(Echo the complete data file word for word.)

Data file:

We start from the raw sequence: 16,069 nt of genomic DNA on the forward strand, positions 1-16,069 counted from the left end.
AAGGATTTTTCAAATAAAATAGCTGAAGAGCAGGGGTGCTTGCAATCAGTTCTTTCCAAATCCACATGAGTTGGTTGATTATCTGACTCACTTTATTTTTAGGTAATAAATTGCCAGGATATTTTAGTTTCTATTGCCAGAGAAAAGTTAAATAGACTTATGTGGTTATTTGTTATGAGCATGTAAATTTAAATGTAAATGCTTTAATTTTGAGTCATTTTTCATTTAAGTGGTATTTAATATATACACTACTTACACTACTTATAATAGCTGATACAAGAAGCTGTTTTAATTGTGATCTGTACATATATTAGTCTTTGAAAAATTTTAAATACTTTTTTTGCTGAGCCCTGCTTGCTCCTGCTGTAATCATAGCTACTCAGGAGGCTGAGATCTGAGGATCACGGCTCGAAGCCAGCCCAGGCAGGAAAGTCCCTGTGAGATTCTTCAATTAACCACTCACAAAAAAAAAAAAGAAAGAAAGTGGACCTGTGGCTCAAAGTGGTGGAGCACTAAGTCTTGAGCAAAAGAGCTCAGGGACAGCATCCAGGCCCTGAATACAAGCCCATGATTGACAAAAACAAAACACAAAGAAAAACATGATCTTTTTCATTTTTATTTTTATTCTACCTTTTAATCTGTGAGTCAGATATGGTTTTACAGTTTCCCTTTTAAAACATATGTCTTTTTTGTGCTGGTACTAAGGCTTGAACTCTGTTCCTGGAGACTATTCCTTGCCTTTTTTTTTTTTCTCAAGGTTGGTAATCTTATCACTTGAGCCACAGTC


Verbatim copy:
We start from the raw sequence: 16,069 nt of genomic DNA on the forward strand, positions 1-16,069 counted from the left end.
AAGGATTTTTCAAATAAAATAGCTGAAGAGCAGGGGTGCTTGCAATCAGTTCTTTCCAAATCCACATGAGTTGGTTGATTATCTGACTCACTTTATTTTTAGGTAATAAATTGCCAGGATATTTTAGTTTCTATTGCCAGAGAAAAGTTAAATAGACTTATGTGGTTATTTGTTATGAGCATGTAAATTTAAATGTAAATGCTTTAATTTTGAGTCATTTTTCATTTAAGTGGTATTTAATATATACACTACTTACACTACTTATAATAGCTGATACAAGAAGCTGTTTTAATTGTGATCTGTACATATATTAGTCTTTGAAAAATTTTAAATACTTTTTTTGCTGAGCCCTGCTTGCTCCTGCTGTAATCATAGCTACTCAGGAGGCTGAGATCTGAGGATCACGGCTCGAAGCCAGCCCAGGCAGGAAAGTCCCTGTGAGATTCTTCAATTAACCACTCACAAAAAAAAAAAAGAAAGAAAGTGGACCTGTGGCTCAAAGTGGTGGAGCACTAAGTCTTGAGCAAAAGAGCTCAGGGACAGCATCCAGGCCCTGAATACAAGCCCATGATTGACAAAAACAAAACACAAAGAAAAACATGATCTTTTTCATTTTTATTTTTATTCTACCTTTTAATCTGTGAGTCAGATATGGTTTTACAGTTTCCCTTTTAAAACATATGTCTTTTTTGTGCTGGTACTAAGGCTTGAACTCTGTTCCTGGAGACTATTCCTTGCCTTTTTTTTTTTTCTCAAGGTTGGTAATCTTATCACTTGAGCCACAGTC